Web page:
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Artist Statement - October 2014

As a practitioner I describe myself as a multi-disciplinary photographic artist who specialises in a number of ‘fringe’ photographic techniques, specifically wet-plate printing, disposables, non-lens based film, astrophotography and abstract video pieces. After rediscovering the wonder of photography by forcing myself to relearn the vernacular by using only disposable cameras for a year I was able to free myself from the constraints of traditional photography rules, straight lines, perfect compositions and rigid ideas. I often tell people that to be able to break the rules you must learn them first.

As an artist, my interest also lies in the story of photography. I have studied the history of chemical based capture of light and continue to stay knowledgeable with emerging digital technologies. Considering what is lost in the photograph during the digital revolution will continue to be a main and overriding focal point of my practice.

Since moving to Hawick, Scotland with my young family my focus has narrowed to the community. By purchasing a small freehold in the centre of town to build my practice from I can concentrate on local ‘micro-projects’ that I can develop into community inspired works of art.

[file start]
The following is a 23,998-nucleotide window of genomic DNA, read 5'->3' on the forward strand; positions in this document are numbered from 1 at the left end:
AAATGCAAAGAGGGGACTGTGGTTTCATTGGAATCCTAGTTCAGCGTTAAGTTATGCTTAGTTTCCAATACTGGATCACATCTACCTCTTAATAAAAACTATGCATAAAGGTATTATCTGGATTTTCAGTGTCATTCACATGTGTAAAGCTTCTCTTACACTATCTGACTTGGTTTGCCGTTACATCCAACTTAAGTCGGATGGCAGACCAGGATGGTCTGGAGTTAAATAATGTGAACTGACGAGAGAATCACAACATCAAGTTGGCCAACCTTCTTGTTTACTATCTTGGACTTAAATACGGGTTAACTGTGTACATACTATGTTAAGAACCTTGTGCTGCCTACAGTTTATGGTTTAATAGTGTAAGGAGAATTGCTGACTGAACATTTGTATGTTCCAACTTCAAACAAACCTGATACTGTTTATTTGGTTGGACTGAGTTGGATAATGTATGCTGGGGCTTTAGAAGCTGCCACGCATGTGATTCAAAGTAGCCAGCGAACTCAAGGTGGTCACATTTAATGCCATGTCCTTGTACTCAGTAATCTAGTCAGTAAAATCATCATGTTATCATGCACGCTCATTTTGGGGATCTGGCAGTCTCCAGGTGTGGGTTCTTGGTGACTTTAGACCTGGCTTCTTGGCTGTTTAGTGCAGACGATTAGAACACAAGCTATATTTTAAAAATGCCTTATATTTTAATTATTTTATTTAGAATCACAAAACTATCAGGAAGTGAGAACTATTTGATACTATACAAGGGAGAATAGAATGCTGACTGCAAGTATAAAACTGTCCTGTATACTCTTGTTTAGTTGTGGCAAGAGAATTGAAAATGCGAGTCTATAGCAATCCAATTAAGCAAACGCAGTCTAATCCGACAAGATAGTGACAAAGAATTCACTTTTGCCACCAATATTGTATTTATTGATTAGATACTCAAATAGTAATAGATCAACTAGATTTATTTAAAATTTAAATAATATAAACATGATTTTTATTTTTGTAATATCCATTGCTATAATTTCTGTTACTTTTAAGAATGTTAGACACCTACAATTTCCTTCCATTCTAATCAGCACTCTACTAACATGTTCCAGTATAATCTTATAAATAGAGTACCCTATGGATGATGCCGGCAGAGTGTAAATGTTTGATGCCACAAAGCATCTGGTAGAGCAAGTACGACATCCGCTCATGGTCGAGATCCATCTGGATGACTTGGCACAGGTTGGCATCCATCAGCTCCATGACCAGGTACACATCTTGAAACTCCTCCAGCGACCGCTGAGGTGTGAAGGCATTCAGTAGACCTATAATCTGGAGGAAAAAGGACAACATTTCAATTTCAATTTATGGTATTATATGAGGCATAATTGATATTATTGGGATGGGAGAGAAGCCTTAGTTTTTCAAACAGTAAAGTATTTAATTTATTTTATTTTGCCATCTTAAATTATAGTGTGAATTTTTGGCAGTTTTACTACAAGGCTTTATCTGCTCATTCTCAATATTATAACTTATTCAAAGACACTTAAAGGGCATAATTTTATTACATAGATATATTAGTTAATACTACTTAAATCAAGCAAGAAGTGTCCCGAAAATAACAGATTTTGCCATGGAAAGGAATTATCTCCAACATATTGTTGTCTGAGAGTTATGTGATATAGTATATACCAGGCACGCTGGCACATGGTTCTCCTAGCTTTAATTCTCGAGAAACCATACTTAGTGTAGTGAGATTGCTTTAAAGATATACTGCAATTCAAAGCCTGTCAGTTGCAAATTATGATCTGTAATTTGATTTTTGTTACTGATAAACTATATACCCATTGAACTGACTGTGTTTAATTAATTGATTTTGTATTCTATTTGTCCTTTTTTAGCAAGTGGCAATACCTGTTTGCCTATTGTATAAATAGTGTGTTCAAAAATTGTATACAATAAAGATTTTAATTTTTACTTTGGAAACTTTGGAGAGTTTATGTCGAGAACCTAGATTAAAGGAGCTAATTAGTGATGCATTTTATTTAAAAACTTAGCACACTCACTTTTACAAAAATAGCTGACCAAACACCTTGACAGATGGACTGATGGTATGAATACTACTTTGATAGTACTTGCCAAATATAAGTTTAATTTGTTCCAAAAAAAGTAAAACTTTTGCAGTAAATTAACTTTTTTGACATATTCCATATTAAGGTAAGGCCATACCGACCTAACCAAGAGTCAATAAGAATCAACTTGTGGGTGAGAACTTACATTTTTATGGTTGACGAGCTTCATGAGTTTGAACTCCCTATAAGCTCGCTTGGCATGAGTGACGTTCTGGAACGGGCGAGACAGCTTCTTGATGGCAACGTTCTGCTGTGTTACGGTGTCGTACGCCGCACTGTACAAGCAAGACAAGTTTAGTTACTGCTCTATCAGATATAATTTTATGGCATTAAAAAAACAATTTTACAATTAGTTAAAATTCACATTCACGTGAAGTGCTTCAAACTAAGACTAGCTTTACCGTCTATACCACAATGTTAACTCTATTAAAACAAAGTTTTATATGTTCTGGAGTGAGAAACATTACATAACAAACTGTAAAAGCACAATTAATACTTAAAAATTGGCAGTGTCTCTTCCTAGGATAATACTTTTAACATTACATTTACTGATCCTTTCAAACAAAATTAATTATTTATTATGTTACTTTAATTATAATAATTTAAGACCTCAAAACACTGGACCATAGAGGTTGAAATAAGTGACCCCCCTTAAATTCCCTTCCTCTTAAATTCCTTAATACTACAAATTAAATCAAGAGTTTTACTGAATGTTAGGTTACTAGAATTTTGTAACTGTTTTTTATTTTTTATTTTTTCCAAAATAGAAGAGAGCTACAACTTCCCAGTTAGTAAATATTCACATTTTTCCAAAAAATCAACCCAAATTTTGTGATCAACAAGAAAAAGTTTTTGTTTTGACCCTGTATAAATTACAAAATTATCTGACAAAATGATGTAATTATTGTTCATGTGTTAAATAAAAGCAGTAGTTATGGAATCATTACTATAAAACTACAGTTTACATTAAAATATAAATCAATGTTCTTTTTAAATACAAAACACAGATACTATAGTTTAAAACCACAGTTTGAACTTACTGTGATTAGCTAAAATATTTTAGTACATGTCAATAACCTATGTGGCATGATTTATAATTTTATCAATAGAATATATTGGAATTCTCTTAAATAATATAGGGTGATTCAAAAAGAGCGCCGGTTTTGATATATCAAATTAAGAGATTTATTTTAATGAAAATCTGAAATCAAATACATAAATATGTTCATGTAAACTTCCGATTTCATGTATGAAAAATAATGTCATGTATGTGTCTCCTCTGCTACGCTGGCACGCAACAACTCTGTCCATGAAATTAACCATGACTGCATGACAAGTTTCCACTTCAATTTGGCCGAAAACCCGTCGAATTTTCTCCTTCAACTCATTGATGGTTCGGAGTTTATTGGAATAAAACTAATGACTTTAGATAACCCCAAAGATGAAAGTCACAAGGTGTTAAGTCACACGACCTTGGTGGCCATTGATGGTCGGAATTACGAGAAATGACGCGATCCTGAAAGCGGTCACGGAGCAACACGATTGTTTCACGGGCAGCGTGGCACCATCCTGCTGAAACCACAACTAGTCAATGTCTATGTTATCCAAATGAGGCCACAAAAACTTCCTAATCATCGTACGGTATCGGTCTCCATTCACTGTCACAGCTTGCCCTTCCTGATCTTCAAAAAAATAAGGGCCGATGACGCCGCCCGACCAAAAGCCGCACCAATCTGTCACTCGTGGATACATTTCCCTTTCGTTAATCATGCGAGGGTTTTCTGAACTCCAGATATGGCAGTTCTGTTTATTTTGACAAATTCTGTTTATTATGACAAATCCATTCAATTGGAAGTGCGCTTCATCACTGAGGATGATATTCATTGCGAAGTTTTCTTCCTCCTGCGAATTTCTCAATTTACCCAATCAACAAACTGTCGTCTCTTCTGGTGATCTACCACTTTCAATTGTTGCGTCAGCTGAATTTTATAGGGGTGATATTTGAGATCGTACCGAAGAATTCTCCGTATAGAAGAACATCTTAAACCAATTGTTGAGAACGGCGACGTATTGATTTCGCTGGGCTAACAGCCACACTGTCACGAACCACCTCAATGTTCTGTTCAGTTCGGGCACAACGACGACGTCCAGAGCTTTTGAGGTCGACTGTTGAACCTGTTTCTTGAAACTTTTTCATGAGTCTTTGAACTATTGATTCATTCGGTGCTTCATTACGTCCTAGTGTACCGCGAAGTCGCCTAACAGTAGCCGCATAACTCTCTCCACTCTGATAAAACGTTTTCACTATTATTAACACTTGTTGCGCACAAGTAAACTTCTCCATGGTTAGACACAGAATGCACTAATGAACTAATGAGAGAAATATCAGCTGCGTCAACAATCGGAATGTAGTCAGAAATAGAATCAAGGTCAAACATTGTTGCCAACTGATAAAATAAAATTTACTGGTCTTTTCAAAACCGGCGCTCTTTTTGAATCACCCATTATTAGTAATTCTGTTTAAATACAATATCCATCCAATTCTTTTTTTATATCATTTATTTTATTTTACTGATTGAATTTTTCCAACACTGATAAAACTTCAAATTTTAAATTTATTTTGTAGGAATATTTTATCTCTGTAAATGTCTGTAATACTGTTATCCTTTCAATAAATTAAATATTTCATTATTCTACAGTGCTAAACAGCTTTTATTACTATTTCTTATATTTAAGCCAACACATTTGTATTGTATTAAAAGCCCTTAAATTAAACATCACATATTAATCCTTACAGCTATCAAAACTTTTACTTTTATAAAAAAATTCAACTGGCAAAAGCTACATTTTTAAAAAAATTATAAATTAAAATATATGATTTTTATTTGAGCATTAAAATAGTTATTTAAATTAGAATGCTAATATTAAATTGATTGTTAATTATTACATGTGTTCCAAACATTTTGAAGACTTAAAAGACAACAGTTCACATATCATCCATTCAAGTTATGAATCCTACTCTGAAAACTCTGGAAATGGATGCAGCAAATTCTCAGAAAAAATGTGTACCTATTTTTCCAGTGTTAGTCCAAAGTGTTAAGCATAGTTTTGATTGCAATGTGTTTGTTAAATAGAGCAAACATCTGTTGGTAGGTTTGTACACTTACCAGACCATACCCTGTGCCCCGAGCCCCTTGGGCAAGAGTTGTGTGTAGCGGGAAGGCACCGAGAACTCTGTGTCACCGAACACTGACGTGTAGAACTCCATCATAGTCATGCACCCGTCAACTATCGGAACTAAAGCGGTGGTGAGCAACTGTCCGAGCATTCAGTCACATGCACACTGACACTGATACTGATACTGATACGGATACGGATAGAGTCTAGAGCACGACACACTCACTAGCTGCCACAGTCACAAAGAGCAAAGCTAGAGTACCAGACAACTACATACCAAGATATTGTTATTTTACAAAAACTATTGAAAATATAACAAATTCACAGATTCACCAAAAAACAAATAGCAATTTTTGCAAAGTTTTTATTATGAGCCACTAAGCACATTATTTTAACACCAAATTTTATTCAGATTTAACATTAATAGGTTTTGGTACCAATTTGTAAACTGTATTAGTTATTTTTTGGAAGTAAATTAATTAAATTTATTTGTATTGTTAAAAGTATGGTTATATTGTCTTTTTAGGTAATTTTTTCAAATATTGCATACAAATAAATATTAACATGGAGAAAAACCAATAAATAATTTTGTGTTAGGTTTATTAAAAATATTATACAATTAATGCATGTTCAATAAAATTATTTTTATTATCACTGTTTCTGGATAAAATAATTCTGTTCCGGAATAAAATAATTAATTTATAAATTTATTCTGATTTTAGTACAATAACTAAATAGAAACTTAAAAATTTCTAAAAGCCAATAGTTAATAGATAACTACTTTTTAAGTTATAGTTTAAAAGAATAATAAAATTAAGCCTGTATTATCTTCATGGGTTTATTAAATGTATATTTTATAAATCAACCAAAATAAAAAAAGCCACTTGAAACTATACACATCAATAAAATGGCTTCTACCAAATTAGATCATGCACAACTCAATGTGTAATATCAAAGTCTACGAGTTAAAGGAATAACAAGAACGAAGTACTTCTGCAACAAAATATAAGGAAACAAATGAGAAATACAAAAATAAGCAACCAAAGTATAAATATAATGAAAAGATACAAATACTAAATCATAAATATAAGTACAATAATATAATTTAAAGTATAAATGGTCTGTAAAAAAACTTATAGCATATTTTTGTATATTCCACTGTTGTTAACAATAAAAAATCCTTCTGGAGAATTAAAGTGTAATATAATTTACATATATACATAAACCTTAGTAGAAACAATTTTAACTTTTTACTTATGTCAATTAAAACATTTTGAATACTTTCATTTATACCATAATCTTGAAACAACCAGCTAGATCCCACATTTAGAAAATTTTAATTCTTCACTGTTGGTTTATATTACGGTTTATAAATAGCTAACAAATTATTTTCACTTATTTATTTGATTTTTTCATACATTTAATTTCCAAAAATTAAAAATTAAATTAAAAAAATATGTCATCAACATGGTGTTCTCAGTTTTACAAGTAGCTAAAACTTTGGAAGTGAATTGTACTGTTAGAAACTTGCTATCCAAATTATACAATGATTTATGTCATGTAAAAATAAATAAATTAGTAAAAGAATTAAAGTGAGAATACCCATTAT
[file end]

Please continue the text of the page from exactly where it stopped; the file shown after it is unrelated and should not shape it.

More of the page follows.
Chosen Influences:

Penelope Umbrico, Joachim Schmidt, Jasper Elings, Merry Alpern, Phillip Stearns, Richard Billingham, Cesar Kuriyama.

All work unless stated otherwise are my own creations.

The Hubble Extreme Deep Field 
Image Credit: NASAESAG. Illingworth, D. Magee, and P. Oesch (UCSC), R. Bouwens (Leiden Obs.), and the XDF Team

Explanation: What did the first galaxies look like? To help answer this question, the Hubble Space Telescope has just finished taking the eXtreme Deep Field (XDF), the deepest image of the universe ever taken in visible light. Pictured above, the XDF shows a sampling of some of the oldest galaxies ever seen, galaxies that formed just after the dark ages, 13 billion years ago, when the universe was only a few percent of its present age. The Hubble Space Telescope’s ACS camera and the infrared channel of theWFPC3 camera took the image. Combining efforts spread over 10 years, the XDF is more sensitive, in some colors, than the original Hubble Deep Field (HDF), the Hubble Ultra Deep Field (HUDF) completed in 2004, and the HUDF Infrared completed in 2009. Astronomers the world over will likely study the XDF for years to come to better understand how stars and galaxies formed in the early universe.

The most beautiful photograph ever taken. I mean EVER. You MUST view the full res version for full effect. - http://www.nasa.gov/images/content/690958main_p1237a1.jpg

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